The LISP language is designed primarily for symbolic data processing used for symbolic calculations in differential and integral calculus, electrical circuit theory, mathematical logic, game playing, and other fields of artificial intelligence.
The manual describes LISP, a formal mathematical language. LISP differs from most programming languages in three important ways. The first way is in the nature of the data. In the LISP language, all data are in the form of symbolic expressions usually referred to as S-expressions, of indefinite length, and which have a branching tree-type of structure, so that significant subexpressions can be readily isolated. In the LISP system, the bulk of the available memory is used for storing S-expressions in the form of list structures. The second distinction is that the LISP language is the source language itself which specifies in what way the S-expressions are to be processed. Third, LISP can interpret and execute programs written in the form of S-expressions. Thus, like machine language, and unlike most other high level languages, it can be used to generate programs for further executions.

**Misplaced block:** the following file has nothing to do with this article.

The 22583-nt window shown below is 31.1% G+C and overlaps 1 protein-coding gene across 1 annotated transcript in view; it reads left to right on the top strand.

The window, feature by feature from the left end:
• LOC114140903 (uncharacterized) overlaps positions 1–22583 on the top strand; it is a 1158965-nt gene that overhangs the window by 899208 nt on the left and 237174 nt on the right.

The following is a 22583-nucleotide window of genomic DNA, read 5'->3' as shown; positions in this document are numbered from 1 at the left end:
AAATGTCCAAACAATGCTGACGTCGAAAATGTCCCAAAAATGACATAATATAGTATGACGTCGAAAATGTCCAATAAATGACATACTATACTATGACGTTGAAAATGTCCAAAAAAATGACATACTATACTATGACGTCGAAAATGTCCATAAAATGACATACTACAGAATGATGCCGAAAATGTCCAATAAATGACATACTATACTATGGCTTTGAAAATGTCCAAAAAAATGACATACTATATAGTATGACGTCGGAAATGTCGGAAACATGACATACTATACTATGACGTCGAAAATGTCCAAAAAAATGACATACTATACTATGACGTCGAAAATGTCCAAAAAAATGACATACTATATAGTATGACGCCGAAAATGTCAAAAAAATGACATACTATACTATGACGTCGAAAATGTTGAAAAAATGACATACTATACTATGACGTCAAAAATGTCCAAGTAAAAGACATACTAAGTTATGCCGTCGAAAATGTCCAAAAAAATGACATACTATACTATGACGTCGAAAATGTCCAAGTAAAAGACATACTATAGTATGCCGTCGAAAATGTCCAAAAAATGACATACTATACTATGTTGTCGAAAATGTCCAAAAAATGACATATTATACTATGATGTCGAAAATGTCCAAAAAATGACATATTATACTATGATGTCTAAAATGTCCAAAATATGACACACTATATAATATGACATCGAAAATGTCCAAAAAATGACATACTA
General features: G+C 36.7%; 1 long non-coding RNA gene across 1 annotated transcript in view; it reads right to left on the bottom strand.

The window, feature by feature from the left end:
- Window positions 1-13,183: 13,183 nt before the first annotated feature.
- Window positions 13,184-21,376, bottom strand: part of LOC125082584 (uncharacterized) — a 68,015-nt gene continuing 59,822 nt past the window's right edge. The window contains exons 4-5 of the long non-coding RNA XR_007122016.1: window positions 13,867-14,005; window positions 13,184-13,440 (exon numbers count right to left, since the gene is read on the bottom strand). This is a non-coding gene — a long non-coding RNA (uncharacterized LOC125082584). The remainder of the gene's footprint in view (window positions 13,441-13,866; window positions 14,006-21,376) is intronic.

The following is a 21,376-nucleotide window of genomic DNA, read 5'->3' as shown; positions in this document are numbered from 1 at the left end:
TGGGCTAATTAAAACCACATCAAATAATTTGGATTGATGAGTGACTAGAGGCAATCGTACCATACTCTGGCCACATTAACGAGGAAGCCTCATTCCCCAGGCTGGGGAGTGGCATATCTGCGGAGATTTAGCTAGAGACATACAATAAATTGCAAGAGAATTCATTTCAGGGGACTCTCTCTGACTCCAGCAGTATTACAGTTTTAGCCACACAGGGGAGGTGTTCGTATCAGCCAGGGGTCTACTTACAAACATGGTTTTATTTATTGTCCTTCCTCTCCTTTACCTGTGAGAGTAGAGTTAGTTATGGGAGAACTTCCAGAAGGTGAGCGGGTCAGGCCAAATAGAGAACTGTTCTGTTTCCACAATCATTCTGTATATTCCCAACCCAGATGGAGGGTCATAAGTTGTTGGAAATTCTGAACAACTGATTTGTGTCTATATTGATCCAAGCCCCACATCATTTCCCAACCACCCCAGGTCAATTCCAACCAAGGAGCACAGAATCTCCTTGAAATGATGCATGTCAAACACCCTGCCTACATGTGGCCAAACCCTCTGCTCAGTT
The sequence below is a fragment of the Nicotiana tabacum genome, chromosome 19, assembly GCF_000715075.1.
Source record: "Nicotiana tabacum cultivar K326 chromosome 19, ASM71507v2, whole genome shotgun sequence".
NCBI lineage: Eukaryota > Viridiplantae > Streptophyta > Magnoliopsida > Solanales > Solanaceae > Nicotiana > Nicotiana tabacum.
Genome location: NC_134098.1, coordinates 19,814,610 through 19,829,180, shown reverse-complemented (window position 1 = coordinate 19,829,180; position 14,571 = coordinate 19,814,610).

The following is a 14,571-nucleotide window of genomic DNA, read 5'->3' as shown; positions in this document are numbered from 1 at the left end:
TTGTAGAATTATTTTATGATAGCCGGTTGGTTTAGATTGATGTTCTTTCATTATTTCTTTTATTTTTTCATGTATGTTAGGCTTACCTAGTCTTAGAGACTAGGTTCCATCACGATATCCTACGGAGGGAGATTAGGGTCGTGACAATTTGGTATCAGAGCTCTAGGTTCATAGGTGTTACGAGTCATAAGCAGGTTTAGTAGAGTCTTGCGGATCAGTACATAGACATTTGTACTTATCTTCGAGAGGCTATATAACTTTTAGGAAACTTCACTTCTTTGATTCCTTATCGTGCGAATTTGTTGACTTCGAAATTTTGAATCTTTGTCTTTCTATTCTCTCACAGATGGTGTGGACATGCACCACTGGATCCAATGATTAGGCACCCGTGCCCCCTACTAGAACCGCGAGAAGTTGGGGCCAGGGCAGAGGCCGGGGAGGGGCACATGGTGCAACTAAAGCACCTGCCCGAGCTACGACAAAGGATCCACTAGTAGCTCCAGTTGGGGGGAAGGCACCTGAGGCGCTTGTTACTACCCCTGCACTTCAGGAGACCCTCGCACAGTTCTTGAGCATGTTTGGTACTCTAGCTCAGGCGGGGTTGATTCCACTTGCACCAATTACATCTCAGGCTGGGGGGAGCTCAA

About the Author
John McCarthy is Professor Emeritus in the Department of Computer Science, Stanford University.